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Sustainability 2017, 9(5), 752; doi:10.3390/su9050752

Understanding the Possible Contamination of Ancient Starch Residues by Adjacent Sediments and Modern Plants in Northern China

1
School of Archaeology and Museology, Peking University, Beijing 100871, China
2
Laboratory of Land Surface Pattern and Simulation, Institute of Geographic Sciences and Natural Resources Research, Chinese Academy of Sciences, Beijing 100101, China
3
The Foundation for Archaeobotanical Research in Microfossils, P.O. Box 37, Fairfax, VA 22038, USA
*
Author to whom correspondence should be addressed.
Academic Editor: Marc A. Rosen
Received: 16 March 2017 / Revised: 25 April 2017 / Accepted: 29 April 2017 / Published: 5 May 2017
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Abstract

The potential contamination of ancient residues from both modern plant sources and sediments adjacent to archaeological contexts can complicate interpretation in the field of starch grain analysis, thus affecting the sustainable use of the method in archaeobotany. In this study, we examined two potential sources of contamination at a wheat field in Shandong Province and a maize field in Beijing, the Nanzhuangtou site in Hebei Province and the Zhuannian site in Beijing in Northern China. Surface soils from active farmland and its surrounds, as well as deposits from clearly-defined cultural layers, overlying layers, and underlayers at the archaeological sites were subjected to starch grain analysis. No starches were recovered from any of the 16 surface soil samples from fields of wheat and maize, or their environs. This outcome indicates that starches do not preserve well in active surface soils. Further results from the analysis of 33 samples from the two sites demonstrate that starches do not occur in either the overlying layers or underlayers of cultural deposits. Thus, starch grains extracted from the surface residues of artifacts were not deposited from adjacent sediments after the artifacts were abandoned or buried. Further, cultural sediments contained fewer starch grains than the surfaces of artifacts in the same horizon. Thus, if any starch grains on the surfaces of tools are the result of contamination, ancient cultural sediments are the primary source. In conclusion, we offer insights for the prevention of misinterpretation of extraneous residues and sustainable development for the use of starch grain analysis. View Full-Text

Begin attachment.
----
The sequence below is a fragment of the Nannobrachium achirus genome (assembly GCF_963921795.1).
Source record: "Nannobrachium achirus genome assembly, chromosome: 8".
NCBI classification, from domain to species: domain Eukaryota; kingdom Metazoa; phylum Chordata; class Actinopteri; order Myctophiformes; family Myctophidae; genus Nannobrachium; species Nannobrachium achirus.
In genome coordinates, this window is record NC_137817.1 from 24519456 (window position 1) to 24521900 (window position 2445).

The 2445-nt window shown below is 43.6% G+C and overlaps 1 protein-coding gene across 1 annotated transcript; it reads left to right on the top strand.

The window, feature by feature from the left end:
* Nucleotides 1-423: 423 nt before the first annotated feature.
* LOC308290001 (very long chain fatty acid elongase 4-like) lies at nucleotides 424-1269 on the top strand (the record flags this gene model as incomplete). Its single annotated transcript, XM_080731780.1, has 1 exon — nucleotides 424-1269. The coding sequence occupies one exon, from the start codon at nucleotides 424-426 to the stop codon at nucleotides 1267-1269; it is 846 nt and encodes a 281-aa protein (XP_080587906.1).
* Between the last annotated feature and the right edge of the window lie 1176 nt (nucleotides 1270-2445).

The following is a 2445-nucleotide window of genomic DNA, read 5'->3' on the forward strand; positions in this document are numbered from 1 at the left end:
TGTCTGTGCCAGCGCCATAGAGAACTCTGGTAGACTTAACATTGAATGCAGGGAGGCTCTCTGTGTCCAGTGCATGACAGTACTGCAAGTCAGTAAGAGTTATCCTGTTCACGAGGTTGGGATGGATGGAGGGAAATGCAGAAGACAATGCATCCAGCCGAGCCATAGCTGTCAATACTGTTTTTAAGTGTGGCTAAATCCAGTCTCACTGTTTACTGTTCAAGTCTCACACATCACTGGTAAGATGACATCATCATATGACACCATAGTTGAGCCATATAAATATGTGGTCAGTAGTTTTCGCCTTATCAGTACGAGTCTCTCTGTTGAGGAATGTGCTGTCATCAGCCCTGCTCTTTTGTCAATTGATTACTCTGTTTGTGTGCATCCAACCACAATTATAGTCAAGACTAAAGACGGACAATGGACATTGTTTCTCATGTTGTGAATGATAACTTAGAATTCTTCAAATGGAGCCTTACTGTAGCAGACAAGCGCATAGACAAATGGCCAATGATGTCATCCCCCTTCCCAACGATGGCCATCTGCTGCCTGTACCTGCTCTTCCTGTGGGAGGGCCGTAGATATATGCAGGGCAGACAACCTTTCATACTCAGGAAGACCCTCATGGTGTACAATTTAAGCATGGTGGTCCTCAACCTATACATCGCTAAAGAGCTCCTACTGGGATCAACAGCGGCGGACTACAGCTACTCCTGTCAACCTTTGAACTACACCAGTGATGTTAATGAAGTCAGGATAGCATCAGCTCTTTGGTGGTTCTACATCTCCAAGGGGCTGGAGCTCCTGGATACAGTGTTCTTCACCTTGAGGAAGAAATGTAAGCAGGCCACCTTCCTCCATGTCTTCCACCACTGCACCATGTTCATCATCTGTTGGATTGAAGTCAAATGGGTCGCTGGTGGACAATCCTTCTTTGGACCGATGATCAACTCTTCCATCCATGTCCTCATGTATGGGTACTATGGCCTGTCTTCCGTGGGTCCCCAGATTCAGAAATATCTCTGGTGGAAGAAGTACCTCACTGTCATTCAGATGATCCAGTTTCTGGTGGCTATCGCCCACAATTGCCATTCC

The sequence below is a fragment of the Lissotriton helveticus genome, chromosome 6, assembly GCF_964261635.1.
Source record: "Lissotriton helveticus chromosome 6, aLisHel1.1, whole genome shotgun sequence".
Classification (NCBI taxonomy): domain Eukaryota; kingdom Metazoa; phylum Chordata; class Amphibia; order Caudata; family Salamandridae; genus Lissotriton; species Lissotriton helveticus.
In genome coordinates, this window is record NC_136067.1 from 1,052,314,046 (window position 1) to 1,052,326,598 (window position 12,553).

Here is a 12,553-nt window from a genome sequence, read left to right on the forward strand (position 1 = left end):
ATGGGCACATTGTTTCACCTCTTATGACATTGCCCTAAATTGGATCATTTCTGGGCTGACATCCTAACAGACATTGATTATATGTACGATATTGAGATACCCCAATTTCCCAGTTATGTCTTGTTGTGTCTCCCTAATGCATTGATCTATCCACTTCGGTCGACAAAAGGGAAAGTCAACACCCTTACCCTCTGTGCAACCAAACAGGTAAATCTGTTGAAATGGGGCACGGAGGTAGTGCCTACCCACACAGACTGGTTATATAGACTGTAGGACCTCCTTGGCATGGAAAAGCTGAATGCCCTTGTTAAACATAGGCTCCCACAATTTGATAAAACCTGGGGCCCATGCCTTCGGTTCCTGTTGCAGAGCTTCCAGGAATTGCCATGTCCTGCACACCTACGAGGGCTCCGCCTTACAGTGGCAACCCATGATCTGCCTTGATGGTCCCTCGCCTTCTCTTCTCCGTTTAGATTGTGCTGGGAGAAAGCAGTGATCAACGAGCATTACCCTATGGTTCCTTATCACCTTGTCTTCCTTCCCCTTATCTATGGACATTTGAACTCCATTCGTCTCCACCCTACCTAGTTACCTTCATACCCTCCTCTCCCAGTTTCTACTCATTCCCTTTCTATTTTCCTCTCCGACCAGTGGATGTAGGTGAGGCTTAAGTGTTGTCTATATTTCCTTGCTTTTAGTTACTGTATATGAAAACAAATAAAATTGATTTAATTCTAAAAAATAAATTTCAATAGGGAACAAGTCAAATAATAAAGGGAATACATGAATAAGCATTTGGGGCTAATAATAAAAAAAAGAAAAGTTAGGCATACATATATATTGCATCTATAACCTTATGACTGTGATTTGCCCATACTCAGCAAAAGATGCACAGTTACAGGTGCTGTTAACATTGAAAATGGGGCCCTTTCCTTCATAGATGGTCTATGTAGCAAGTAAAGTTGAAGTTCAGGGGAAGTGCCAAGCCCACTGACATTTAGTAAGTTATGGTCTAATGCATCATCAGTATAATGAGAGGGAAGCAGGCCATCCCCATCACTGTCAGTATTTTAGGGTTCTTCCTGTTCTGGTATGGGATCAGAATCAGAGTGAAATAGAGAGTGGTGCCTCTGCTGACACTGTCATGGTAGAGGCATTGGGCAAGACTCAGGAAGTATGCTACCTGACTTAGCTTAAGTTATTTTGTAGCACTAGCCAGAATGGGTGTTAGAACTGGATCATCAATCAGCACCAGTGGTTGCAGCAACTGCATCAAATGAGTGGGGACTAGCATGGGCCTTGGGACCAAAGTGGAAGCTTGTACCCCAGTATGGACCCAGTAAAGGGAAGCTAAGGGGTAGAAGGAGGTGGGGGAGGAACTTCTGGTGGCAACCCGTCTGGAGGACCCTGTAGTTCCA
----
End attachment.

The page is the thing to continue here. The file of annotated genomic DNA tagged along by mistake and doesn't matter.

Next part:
Keywords: starch grain analysis; potential contamination; cultural deposits; sustainable use starch grain analysis; potential contamination; cultural deposits; sustainable use
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Ma, Z.; Zhang, C.; Li, Q.; Perry, L.; Yang, X. Understanding the Possible Contamination of Ancient Starch Residues by Adjacent Sediments and Modern Plants in Northern China. Sustainability 2017, 9, 752.

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